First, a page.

Remember that nasty incident earlier this month where the online Microsoft storefront in India — whose operation, by the way, was outsourced to a local Indian company called Quasar Media — had their users’ passwords stored in plain text in the database? At the time, it was thought that no serious financial information was compromised.
However, Microsoft has just sent out a new followup email with users of the Microsoft Store India website stating otherwise:
In a previous email on Feb. 12, 2012, we notified you there may have been unauthorized access to some of your customer account information on the Microsoft Store India site (http://www.microsoftstore.co.in) operated by a third party. We suggested you reset your password, among other security precautions, and to contact us with further questions.
Further detailed investigation and review of data provided by the website operator revealed that financial information may have been exposed for some Microsoft Store India customers. So, as an additional precaution, if you used a credit card on the Microsoft Store India website, we recommend the following actions:
Contact your credit card provider and alert them to potential unauthorized access to your account information.
Closely monitor and review your credit card account for abnormal activity, and if seen, immediately contact your credit card provider.
Microsoft is committed to protecting customer privacy and takes this situation very seriously. We understand that you may have additional questions, so we have set up a team of specialists to address any of your concerns. Please call them between 9 a.m. and 9 p.m. at 1-800-102-1100.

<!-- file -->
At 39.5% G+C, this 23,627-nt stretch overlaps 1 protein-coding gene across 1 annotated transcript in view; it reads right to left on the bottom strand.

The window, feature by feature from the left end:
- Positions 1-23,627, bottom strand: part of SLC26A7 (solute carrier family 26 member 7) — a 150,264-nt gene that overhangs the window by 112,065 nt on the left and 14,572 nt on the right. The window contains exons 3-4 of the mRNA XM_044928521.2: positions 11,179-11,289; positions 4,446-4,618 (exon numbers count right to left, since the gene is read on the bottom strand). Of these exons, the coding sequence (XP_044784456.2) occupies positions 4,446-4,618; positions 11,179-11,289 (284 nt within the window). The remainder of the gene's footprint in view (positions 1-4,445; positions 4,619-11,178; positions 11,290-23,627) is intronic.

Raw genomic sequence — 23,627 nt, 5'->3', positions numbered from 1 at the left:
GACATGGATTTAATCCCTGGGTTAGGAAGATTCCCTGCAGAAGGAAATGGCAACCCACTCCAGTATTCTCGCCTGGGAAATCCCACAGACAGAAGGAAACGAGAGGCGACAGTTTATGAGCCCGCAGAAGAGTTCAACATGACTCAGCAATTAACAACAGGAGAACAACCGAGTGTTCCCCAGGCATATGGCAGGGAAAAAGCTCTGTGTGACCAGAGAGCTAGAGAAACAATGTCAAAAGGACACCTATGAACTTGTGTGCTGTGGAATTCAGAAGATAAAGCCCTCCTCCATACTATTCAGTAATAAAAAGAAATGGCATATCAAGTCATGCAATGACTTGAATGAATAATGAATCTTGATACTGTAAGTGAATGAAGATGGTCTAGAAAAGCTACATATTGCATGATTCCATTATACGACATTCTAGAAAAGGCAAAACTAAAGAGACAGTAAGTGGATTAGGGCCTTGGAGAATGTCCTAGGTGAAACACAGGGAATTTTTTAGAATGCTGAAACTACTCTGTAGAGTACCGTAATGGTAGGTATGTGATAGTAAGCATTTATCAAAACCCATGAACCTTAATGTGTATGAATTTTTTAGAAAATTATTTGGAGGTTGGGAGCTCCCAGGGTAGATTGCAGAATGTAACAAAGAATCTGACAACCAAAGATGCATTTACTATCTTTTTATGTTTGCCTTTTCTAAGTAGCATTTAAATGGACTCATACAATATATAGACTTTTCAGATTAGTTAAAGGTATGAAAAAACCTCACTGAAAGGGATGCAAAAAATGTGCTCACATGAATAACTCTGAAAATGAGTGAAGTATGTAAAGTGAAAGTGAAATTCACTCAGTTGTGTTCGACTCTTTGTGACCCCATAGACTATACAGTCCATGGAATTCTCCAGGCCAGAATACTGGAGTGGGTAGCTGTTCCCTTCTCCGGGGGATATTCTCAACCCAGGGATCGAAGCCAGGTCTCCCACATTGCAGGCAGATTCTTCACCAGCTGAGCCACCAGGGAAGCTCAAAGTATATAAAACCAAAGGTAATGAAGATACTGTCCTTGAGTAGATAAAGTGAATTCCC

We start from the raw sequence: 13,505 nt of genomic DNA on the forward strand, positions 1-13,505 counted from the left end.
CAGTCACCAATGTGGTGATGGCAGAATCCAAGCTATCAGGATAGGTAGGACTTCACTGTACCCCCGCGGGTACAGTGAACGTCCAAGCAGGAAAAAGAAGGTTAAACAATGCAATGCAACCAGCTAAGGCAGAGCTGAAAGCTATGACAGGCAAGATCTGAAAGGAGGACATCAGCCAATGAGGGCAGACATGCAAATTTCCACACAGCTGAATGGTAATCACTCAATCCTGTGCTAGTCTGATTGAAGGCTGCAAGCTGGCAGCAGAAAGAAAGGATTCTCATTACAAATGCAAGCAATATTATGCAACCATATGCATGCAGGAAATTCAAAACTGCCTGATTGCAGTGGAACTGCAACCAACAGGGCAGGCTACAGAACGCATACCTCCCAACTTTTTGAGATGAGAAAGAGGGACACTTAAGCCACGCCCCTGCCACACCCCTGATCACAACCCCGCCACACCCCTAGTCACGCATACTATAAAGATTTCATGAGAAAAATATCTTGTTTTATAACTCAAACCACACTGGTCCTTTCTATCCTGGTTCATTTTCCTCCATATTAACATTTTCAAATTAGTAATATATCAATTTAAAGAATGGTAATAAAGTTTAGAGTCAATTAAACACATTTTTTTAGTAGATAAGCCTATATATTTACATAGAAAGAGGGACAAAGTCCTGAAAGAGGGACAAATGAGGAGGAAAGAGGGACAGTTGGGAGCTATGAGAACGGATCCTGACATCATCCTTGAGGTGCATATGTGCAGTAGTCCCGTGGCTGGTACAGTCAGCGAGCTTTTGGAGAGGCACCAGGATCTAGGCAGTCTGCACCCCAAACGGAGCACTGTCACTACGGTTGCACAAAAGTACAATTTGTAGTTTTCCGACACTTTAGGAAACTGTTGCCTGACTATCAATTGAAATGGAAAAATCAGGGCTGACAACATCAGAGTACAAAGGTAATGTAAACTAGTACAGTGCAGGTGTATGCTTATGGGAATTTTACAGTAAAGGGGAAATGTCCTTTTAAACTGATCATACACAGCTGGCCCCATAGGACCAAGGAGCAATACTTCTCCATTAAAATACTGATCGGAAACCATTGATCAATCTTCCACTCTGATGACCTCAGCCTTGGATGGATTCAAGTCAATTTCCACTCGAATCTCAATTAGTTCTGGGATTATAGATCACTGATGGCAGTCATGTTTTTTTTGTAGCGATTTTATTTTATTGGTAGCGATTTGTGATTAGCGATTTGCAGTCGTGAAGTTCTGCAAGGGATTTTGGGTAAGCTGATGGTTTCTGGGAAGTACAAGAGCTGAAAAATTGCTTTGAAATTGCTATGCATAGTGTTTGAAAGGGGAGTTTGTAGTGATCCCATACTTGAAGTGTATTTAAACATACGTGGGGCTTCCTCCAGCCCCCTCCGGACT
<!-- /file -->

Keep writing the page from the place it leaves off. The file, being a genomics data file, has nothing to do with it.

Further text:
General Manager, Microsoft India
Scary. Medianama is guessing that that perhaps Microsoft has learned that the hackers somehow breached the payment gateway itself, or that the site was also storing credit card payment credentials in plain text as well.
This is unfortunately a PR nightmare for Microsoft; having to retract a statement assuring customers that their financial data is safe reflects, well, horribly on them. But it’s worth noting that, while Microsoft is partly to blame here, we really need to aim the pitchforks and the riots at Quasar Media, the company that owned, operated, and managed the storefront. If you’re a client of theirs — low or high profile (which Quasar sadly has plenty of) — I strongly urge you to reconsider, lest you have a similar breach. No company that’s incompetent enough to store passwords in plain text deserves any business whatsoever, and we can only hope that Quasar suffers as a result.